It was here that Qutb marked his major departure from mainstream Islamic thought. Qutb rejected the idea of "defensive jihad," that is that violent jihad was only permissible in response to an external invasion of a Muslim homeland.

To begin with, Qutb rejected the very idea of a homeland as un-Islamic. The Land of Islam (Dar al-Islam) was not the traditional lands held by Muslims or the lands with Muslim leaders but was exclusively the areas held by true believers implementing God's law, Shari'ah. The rest of the word was the Land of War (Dar al-Harb--translated more eloquently as the "home of hostility" in Dar al-Ilm's very readable English translation). Because "all societies existing in the world today are jahili," all of the world was essentially the battleground where jihad must be waged, not just some traditional homeland, which was as jahili as the rest.

"Indeed," said Qutb, "people are not Muslims, as they proclaim to be, as long as they live the life of Jahilliyah."

This act of takfir, that is declaring other Muslims to be kafirs or unbelievers, has remained at the heart of continued Islamic debate even within extremist circles and continues to separate the extremists of Al Qaeda from fundamentalist Islamists elsewhere in the Muslim world.

Qutb argued in Milestones that the path to freedom under Islam is establishing Islam in one of the predominantly Muslim countries. In this country, the true believers must establish the "vanguard which sets out with this determination and then keeps walking on the path, marching through the vast ocean of Jahiliyyah..." This path admits no compromise:

In the world there is only one party of God; all others are parties of Satan and rebellion.

The believer must seek to break the chains of Jahiliyyah and succeed or be rewarded with martyrdom in the attempt. Talk is simply not enough. Violent jihad must first break the bonds of humanity's usurped authority over God and only then can those living within an Islamic society be convinced by words of the true believers to pursue the path of Islam.

While Qutb sought return to a world dominated by Islamic precepts, it would be wrong to call the ideology anti-modern as many have done. Qutb saw no issue in the study of the natural sciences, of war, public administration, and other fields and believed that Islam's Golden Age at the forefront of science had been the result of society's relative nearness to the time of the Prophet (PBUH) rather than a departure from Islamic law. In fact, it was permissible, Qutb wrote, to study these disciplines from a non-Muslim until such time as Muslims were capable of leading in these fields.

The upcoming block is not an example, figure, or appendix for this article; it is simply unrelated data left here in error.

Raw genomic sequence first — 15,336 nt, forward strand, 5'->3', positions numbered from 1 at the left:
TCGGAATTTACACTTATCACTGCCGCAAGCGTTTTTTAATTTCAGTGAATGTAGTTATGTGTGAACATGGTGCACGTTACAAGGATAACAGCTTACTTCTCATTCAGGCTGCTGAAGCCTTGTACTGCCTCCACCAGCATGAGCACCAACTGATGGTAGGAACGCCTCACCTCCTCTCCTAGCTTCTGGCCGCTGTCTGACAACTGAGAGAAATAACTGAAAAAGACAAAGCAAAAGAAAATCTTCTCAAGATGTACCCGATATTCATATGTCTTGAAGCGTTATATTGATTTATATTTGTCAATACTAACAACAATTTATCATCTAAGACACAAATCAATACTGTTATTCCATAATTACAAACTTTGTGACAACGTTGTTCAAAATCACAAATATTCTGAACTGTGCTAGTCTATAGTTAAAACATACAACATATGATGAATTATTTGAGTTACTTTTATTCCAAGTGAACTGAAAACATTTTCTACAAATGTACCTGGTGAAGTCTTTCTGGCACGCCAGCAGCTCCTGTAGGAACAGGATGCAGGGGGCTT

Perhaps what is most disturbing about Qutb's Milestones is his appeal to widely accepted human values as the basis for his rationale. Qutb rails against sexual immorality in a way that could be mistaken for a stolen line from a Jerry Falwell speech:

On the other hand, if in a society immoral teachings and poisonous suggestions are rampant, and sexual activity is considered outside the sphere of morality, then in that society the humanity of man can hardly find a place to develop.

Nor is his writing on racism so far off from the sayings of Dr. Martin Luther King:

The "grouping" of men which Islam proclaims is based on this faith alone, the faith in which all peoples of any race or color—Arabs, Romans or Persians—are equal under the banner of God.

Yet the end to which Qutb took this thought in Milestones is deeply disturbing--worldwide war until the ascendancy and dominance of Islam over all. His writing has been profoundly influential in shaping the thinking not only of the adherents of al Qaeda but even of thinkers as far afield as the Shiite Khomeini. Moreover, Qutb's status as a layman writing on Islam rather than a traditional Islamic scholar laid the foundation for other laymen such as Osama Bin Laden to issue fatwas, rulings on Islamic law, that seek to realize Qutb's vision.

Qutb remains central to the war of ideas as he remains central to the ideology of Al Qaeda's global insurgency. For instance Al Qaeda in Yemen's January publication of a pamphlet entitled "Echo of the Epic Battles" contains excerpts from Qutb's writings. A December call to violent jihad on the website Ana al-Muslim sites Qutb as part of the justification. The December issue of the "Vanguards of Khorasan" magazine, a propaganda piece dedicated to the insurgents in Afghanistan, discusses Qutb's writings.

In listing the martyrology of the Al Qaeda movement after the successful assassination of Abu al-Layth al-Libi, commander of Al Qaeda forces in Afghanistan, al-Sahab (al-Qaeda's media wing) included Seyyid Qutb in their list of martyrs.

Understanding our enemies in the conflict of the 21st Century is necessary although insufficient to defeat them. Seyyid Qutb's Milestones is a good place to start.